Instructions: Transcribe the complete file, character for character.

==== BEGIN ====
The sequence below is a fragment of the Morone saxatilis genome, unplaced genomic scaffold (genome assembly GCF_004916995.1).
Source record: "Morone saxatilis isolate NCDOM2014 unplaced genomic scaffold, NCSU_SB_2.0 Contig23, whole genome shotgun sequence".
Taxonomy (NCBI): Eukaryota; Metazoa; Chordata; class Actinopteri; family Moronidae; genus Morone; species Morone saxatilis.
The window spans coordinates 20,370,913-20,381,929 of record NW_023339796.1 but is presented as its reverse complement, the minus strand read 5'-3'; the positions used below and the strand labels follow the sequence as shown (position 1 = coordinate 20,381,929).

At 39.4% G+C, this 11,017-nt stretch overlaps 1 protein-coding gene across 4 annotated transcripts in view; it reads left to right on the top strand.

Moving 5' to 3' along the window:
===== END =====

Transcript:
The sequence below is a fragment of the Morone saxatilis genome, unplaced genomic scaffold (genome assembly GCF_004916995.1).
Source record: "Morone saxatilis isolate NCDOM2014 unplaced genomic scaffold, NCSU_SB_2.0 Contig23, whole genome shotgun sequence".
Taxonomy (NCBI): Eukaryota; Metazoa; Chordata; class Actinopteri; family Moronidae; genus Morone; species Morone saxatilis.
The window spans coordinates 20,370,913-20,381,929 of record NW_023339796.1 but is presented as its reverse complement, the minus strand read 5'-3'; the positions used below and the strand labels follow the sequence as shown (position 1 = coordinate 20,381,929).

At 39.4% G+C, this 11,017-nt stretch overlaps 1 protein-coding gene across 4 annotated transcripts in view; it reads left to right on the top strand.

Moving 5' to 3' along the window: